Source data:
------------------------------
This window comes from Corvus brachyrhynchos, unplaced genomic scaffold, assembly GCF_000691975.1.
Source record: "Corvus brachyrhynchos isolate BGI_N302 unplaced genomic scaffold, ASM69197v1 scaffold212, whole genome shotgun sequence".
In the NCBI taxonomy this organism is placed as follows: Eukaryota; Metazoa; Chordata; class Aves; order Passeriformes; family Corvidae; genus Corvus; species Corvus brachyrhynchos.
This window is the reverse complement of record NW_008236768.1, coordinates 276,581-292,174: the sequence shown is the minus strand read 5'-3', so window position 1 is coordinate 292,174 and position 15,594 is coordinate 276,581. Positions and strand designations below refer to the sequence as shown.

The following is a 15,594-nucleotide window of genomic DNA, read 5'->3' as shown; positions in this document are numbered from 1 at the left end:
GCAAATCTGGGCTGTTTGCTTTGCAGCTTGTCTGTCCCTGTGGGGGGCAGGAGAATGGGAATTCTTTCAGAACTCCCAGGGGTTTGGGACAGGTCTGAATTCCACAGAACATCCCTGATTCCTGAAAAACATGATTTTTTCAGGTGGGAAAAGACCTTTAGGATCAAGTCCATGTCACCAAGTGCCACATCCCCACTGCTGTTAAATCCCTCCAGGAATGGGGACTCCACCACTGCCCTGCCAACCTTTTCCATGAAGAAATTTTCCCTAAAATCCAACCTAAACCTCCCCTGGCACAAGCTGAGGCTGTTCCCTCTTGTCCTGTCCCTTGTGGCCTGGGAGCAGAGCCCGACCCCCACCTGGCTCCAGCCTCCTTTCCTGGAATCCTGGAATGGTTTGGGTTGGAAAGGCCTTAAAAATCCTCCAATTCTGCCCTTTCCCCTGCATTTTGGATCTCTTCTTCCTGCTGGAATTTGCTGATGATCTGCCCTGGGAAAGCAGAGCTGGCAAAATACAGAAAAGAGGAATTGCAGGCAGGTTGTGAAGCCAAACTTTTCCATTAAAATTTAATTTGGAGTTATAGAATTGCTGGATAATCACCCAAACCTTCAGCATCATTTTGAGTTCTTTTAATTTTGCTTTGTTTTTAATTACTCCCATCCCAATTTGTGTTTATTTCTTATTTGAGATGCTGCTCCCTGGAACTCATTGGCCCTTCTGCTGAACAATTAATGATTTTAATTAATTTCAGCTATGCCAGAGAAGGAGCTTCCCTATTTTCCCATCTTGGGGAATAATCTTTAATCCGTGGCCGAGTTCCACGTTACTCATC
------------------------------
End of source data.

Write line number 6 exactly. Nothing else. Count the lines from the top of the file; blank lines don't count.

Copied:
GCAAATCTGGGCTGTTTGCTTTGCAGCTTGTCTGTCCCTGTGGGGGGCAGGAGAATGGGAATTCTTTCAGAACTCCCAGGGGTTTGGGACAGGTCTGAATTCCACAGAACATCCCTGATTCCTGAAAAACATGATTTTTTCAGGTGGGAAAAGACCTTTAGGATCAAGTCCATGTCACCAAGTGCCACATCCCCACTGCTGTTAAATCCCTCCAGGAATGGGGACTCCACCACTGCCCTGCCAACCTTTTCCATGAAGAAATTTTCCCTAAAATCCAACCTAAACCTCCCCTGGCACAAGCTGAGGCTGTTCCCTCTTGTCCTGTCCCTTGTGGCCTGGGAGCAGAGCCCGACCCCCACCTGGCTCCAGCCTCCTTTCCTGGAATCCTGGAATGGTTTGGGTTGGAAAGGCCTTAAAAATCCTCCAATTCTGCCCTTTCCCCTGCATTTTGGATCTCTTCTTCCTGCTGGAATTTGCTGATGATCTGCCCTGGGAAAGCAGAGCTGGCAAAATACAGAAAAGAGGAATTGCAGGCAGGTTGTGAAGCCAAACTTTTCCATTAAAATTTAATTTGGAGTTATAGAATTGCTGGATAATCACCCAAACCTTCAGCATCATTTTGAGTTCTTTTAATTTTGCTTTGTTTTTAATTACTCCCATCCCAATTTGTGTTTATTTCTTATTTGAGATGCTGCTCCCTGGAACTCATTGGCCCTTCTGCTGAACAATTAATGATTTTAATTAATTTCAGCTATGCCAGAGAAGGAGCTTCCCTATTTTCCCATCTTGGGGAATAATCTTTAATCCGTGGCCGAGTTCCACGTTACTCATC